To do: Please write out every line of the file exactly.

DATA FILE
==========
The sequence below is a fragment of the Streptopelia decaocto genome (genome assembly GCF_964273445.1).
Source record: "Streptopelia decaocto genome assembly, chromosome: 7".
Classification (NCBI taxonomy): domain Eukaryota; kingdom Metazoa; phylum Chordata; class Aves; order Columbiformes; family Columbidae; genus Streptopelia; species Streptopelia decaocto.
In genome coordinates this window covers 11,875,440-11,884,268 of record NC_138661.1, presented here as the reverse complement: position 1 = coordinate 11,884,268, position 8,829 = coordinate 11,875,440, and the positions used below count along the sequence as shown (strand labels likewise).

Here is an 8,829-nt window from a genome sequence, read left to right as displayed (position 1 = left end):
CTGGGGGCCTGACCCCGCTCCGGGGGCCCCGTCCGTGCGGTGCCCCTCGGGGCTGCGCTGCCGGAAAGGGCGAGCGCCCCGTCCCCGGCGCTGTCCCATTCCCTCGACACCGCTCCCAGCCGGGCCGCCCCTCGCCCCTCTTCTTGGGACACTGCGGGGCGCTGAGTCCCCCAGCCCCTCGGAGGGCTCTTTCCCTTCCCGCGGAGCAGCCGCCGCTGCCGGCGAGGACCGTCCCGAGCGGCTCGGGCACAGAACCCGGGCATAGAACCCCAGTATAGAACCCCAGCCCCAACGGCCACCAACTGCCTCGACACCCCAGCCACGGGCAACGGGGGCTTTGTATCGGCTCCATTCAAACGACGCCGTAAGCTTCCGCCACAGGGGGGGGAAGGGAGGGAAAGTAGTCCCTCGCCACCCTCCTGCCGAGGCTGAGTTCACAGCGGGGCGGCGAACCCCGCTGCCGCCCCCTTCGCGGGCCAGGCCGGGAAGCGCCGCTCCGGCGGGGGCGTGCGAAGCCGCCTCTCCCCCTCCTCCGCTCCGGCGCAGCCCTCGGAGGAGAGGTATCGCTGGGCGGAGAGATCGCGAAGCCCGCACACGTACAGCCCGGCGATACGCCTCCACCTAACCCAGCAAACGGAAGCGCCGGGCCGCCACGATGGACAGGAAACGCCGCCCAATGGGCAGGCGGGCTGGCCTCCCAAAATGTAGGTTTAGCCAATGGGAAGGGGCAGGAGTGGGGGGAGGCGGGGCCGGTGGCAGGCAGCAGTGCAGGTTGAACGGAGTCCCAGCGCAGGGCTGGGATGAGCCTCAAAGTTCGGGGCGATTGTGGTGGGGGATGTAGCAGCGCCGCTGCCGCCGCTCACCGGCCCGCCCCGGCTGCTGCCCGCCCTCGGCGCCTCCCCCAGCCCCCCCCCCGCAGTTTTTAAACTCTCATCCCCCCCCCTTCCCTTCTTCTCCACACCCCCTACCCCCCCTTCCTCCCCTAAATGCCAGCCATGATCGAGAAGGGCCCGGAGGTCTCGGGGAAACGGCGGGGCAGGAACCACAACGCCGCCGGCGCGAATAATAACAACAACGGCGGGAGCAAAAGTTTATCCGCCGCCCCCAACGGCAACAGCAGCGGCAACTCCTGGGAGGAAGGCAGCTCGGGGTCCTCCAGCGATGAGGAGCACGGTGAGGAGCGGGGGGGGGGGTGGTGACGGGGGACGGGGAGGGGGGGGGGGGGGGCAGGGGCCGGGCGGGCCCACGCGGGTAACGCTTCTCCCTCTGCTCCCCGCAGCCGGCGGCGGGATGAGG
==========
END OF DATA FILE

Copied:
The sequence below is a fragment of the Streptopelia decaocto genome (genome assembly GCF_964273445.1).
Source record: "Streptopelia decaocto genome assembly, chromosome: 7".
Classification (NCBI taxonomy): domain Eukaryota; kingdom Metazoa; phylum Chordata; class Aves; order Columbiformes; family Columbidae; genus Streptopelia; species Streptopelia decaocto.
In genome coordinates this window covers 11,875,440-11,884,268 of record NC_138661.1, presented here as the reverse complement: position 1 = coordinate 11,884,268, position 8,829 = coordinate 11,875,440, and the positions used below count along the sequence as shown (strand labels likewise).

Here is an 8,829-nt window from a genome sequence, read left to right as displayed (position 1 = left end):
CTGGGGGCCTGACCCCGCTCCGGGGGCCCCGTCCGTGCGGTGCCCCTCGGGGCTGCGCTGCCGGAAAGGGCGAGCGCCCCGTCCCCGGCGCTGTCCCATTCCCTCGACACCGCTCCCAGCCGGGCCGCCCCTCGCCCCTCTTCTTGGGACACTGCGGGGCGCTGAGTCCCCCAGCCCCTCGGAGGGCTCTTTCCCTTCCCGCGGAGCAGCCGCCGCTGCCGGCGAGGACCGTCCCGAGCGGCTCGGGCACAGAACCCGGGCATAGAACCCCAGTATAGAACCCCAGCCCCAACGGCCACCAACTGCCTCGACACCCCAGCCACGGGCAACGGGGGCTTTGTATCGGCTCCATTCAAACGACGCCGTAAGCTTCCGCCACAGGGGGGGGAAGGGAGGGAAAGTAGTCCCTCGCCACCCTCCTGCCGAGGCTGAGTTCACAGCGGGGCGGCGAACCCCGCTGCCGCCCCCTTCGCGGGCCAGGCCGGGAAGCGCCGCTCCGGCGGGGGCGTGCGAAGCCGCCTCTCCCCCTCCTCCGCTCCGGCGCAGCCCTCGGAGGAGAGGTATCGCTGGGCGGAGAGATCGCGAAGCCCGCACACGTACAGCCCGGCGATACGCCTCCACCTAACCCAGCAAACGGAAGCGCCGGGCCGCCACGATGGACAGGAAACGCCGCCCAATGGGCAGGCGGGCTGGCCTCCCAAAATGTAGGTTTAGCCAATGGGAAGGGGCAGGAGTGGGGGGAGGCGGGGCCGGTGGCAGGCAGCAGTGCAGGTTGAACGGAGTCCCAGCGCAGGGCTGGGATGAGCCTCAAAGTTCGGGGCGATTGTGGTGGGGGATGTAGCAGCGCCGCTGCCGCCGCTCACCGGCCCGCCCCGGCTGCTGCCCGCCCTCGGCGCCTCCCCCAGCCCCCCCCCCGCAGTTTTTAAACTCTCATCCCCCCCCCTTCCCTTCTTCTCCACACCCCCTACCCCCCCTTCCTCCCCTAAATGCCAGCCATGATCGAGAAGGGCCCGGAGGTCTCGGGGAAACGGCGGGGCAGGAACCACAACGCCGCCGGCGCGAATAATAACAACAACGGCGGGAGCAAAAGTTTATCCGCCGCCCCCAACGGCAACAGCAGCGGCAACTCCTGGGAGGAAGGCAGCTCGGGGTCCTCCAGCGATGAGGAGCACGGTGAGGAGCGGGGGGGGGGGTGGTGACGGGGGACGGGGAGGGGGGGGGGGGGGGCAGGGGCCGGGCGGGCCCACGCGGGTAACGCTTCTCCCTCTGCTCCCCGCAGCCGGCGGCGGGATGAGG